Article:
A Decline in Lake Michigan’s Water Quality and the Collaborative Restoration Effort to restore, protect and sustain it through the Great Lakes Regional Collaboration

Defense Date


Document Type


Degree Name

M.S. Coastal Zone Management

First Advisor

Steffen Schmidt

Second Advisor

Richard E. Spieler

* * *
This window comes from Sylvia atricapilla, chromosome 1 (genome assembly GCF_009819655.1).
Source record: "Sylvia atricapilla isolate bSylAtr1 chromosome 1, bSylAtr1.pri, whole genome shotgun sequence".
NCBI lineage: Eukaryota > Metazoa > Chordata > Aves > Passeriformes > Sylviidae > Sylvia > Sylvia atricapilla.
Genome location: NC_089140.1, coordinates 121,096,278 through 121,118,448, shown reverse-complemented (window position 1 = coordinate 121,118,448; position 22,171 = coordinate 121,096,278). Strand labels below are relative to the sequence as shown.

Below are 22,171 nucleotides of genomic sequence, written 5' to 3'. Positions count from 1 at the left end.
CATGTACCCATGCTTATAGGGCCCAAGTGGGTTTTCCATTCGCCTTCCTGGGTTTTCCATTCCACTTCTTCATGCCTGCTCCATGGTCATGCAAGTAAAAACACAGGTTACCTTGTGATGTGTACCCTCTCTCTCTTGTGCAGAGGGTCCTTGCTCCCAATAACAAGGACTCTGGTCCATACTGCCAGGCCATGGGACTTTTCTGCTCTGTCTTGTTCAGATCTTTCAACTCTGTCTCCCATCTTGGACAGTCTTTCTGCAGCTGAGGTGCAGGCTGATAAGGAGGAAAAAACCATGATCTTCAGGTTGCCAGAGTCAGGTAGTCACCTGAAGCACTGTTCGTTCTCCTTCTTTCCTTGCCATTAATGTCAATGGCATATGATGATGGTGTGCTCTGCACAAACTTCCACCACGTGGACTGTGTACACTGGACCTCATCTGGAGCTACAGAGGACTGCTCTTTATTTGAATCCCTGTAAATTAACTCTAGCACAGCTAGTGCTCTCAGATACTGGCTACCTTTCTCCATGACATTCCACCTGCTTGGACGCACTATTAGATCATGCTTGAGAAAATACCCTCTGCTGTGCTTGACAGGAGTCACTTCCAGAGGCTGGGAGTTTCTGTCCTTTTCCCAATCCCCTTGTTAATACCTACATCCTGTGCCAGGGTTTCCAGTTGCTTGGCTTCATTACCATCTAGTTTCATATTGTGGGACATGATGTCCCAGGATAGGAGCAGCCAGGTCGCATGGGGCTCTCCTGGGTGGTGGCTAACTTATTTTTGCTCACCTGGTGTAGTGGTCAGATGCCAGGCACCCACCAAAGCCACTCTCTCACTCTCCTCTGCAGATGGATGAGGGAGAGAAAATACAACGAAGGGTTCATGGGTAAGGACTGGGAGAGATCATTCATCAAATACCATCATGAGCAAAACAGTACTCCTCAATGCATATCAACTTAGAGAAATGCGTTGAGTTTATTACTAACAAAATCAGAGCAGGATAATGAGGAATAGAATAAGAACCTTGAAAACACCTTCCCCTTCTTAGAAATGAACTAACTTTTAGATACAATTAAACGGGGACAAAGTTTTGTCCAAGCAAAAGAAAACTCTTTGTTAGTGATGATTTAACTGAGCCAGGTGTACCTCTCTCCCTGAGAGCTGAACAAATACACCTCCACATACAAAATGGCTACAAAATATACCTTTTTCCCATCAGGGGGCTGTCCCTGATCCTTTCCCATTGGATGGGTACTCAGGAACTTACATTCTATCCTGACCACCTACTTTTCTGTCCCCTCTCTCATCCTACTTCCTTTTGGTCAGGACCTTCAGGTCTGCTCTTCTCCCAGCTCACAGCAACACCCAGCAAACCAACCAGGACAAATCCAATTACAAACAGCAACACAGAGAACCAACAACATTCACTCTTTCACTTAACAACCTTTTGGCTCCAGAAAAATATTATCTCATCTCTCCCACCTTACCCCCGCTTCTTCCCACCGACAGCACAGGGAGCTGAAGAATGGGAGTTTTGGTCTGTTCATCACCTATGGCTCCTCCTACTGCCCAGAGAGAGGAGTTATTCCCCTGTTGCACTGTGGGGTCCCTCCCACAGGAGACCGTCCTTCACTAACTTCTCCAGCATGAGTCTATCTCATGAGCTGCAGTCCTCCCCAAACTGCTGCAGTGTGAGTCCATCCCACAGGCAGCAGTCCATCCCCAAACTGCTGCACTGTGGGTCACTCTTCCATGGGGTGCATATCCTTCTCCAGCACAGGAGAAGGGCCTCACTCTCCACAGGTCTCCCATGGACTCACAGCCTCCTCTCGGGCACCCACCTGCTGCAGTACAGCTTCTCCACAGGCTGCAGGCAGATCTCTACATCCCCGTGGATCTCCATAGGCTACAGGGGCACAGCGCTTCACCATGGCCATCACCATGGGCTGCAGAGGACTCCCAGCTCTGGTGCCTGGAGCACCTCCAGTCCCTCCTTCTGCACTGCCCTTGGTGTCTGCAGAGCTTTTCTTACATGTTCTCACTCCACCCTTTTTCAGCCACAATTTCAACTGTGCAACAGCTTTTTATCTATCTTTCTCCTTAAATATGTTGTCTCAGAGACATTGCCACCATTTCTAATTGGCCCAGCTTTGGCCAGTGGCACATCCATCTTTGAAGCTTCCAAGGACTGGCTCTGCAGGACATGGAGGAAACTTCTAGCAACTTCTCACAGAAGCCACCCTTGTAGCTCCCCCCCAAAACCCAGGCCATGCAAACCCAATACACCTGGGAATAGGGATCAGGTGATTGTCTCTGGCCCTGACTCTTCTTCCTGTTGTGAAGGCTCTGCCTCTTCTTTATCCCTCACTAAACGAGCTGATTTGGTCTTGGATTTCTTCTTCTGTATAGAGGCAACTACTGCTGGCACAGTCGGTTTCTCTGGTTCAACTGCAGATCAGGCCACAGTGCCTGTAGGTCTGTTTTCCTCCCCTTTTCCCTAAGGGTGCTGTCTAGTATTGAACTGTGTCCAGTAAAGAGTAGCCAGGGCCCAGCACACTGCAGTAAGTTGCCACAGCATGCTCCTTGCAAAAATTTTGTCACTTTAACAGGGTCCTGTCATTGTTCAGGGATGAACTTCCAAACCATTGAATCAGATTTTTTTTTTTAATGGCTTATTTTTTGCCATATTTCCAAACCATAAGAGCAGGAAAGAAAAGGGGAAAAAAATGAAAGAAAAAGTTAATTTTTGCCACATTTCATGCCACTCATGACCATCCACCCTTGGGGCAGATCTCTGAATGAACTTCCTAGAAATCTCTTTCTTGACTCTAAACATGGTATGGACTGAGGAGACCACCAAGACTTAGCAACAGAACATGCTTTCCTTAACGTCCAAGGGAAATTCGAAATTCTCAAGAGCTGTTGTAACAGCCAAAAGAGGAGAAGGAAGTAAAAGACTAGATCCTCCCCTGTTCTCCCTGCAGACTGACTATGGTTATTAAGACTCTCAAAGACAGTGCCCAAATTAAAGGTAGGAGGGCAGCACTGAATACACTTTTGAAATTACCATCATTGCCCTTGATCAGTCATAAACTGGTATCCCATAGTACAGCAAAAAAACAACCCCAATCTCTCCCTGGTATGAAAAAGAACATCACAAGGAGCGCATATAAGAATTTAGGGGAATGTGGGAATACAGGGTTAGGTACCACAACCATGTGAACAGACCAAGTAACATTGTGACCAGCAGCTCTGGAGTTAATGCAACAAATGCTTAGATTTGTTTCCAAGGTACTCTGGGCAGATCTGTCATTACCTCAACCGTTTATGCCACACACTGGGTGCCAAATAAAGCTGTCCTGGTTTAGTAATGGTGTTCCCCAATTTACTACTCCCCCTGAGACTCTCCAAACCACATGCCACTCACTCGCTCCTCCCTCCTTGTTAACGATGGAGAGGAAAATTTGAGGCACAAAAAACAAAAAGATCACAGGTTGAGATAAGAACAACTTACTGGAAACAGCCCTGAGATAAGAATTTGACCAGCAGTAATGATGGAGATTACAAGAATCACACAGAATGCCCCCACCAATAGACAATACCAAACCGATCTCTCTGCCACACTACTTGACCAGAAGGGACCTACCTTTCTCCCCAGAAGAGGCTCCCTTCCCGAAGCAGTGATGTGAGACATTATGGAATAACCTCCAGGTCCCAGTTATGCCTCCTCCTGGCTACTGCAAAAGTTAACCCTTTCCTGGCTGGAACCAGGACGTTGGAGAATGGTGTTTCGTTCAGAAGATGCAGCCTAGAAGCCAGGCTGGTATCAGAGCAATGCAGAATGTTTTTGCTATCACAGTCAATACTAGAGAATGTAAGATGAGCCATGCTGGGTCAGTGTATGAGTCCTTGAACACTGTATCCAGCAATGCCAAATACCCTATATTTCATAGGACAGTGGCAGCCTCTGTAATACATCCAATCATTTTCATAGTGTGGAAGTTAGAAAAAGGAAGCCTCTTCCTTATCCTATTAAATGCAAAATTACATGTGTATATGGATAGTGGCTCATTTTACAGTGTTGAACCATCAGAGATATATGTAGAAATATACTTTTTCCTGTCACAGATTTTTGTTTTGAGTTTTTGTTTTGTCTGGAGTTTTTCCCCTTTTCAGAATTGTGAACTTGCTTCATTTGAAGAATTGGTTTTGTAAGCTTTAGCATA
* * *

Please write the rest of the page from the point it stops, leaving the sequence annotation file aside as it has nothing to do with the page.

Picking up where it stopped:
The Great Lakes provide many benefits to millions of Americans, including fresh drinking water, a food supply, transportation, and several recreational and commercial values. Unfortunately, the water quality of the Great Lakes and Lake Michigan in particular, is declining due to a number of environmental stressors. Many of these stressors include: point and non-point sources of pollution, nearly 200 invasive species disrupting the food web and the region’s ecosystem, toxin accumulation, and a large quantity of habitat loss due to coastal development. Without an initiative for restoration, this ecosystem will continue to decline. A restoration and management plan must be used to stop the decline and restore the Great Lakes. The Great Lakes Regional Collaboration was formed to do just that: restore, protect and sustain the lakes of the Great Lakes region. The GLRC has implemented several high priority goals to jump start the collaborative restoration process, addressing aquatic invasive species, toxic pollutants, habitat and wetland loss, and beach and coastal health for the public. The initiatives established several short-term and long-term goals to achieve success in each of these areas. This paper discusses the decline in Lake Michigan’s water quality and the collaborative restoration efforts as influenced by the Great Lakes Regional Collaboration to restore, protect and sustain this once thriving ecosystem.

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